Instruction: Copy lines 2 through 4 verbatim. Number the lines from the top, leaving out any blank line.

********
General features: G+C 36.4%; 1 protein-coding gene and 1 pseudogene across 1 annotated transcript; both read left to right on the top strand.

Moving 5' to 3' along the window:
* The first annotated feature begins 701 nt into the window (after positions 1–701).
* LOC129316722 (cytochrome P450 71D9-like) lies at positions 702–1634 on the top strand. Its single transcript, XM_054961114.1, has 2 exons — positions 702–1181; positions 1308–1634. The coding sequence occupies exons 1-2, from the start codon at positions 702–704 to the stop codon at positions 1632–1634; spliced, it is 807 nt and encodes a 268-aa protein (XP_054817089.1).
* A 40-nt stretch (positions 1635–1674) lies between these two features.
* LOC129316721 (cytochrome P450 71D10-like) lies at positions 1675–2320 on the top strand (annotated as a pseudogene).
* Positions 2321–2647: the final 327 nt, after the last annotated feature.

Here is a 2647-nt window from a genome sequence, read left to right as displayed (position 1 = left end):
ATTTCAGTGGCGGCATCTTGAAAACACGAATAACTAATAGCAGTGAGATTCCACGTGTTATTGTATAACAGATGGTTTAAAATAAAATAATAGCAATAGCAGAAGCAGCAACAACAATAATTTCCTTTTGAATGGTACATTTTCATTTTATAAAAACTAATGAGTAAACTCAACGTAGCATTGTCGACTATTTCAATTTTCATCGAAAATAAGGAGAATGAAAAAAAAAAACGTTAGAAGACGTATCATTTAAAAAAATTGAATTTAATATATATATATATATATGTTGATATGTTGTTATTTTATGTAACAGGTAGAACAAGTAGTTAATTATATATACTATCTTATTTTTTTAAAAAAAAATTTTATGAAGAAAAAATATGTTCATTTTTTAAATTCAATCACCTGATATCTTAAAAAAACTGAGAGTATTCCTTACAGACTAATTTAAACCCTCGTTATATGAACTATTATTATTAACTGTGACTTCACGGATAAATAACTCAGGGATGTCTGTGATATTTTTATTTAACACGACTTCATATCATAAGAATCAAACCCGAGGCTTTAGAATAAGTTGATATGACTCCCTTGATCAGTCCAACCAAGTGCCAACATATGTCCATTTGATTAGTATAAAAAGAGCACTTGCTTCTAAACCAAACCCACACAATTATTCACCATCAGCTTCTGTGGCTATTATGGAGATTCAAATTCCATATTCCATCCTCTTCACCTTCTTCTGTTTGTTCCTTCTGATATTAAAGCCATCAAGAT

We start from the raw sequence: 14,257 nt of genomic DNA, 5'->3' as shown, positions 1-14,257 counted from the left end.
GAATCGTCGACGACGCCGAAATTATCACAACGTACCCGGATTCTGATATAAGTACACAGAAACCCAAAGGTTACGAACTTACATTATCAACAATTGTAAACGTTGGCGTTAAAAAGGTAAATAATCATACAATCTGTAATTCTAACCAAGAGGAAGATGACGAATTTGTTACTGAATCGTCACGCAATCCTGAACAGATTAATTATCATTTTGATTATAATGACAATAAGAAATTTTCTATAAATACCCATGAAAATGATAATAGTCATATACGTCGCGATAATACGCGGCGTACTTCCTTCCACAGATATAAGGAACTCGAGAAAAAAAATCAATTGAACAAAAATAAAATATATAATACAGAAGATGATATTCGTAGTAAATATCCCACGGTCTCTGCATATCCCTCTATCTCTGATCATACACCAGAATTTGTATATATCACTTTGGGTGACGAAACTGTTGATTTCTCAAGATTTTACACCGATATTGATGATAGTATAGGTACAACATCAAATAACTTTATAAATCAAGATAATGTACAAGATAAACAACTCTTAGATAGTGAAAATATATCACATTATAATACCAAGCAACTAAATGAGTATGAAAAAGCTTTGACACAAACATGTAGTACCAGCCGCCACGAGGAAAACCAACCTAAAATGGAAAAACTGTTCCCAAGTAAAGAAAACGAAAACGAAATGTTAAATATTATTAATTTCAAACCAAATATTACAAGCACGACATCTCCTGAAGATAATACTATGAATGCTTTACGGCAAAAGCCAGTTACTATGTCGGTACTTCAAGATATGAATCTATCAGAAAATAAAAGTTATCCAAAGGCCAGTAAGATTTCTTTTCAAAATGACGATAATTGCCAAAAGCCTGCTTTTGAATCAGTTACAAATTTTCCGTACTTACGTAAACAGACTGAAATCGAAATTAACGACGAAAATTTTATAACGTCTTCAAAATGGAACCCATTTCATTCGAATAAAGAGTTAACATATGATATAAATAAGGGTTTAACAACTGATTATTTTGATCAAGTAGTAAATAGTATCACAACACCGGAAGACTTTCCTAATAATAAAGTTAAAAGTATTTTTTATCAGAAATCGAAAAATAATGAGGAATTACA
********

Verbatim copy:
Moving 5' to 3' along the window:
* The first annotated feature begins 701 nt into the window (after positions 1–701).
* LOC129316722 (cytochrome P450 71D9-like) lies at positions 702–1634 on the top strand. Its single transcript, XM_054961114.1, has 2 exons — positions 702–1181; positions 1308–1634. The coding sequence occupies exons 1-2, from the start codon at positions 702–704 to the stop codon at positions 1632–1634; spliced, it is 807 nt and encodes a 268-aa protein (XP_054817089.1).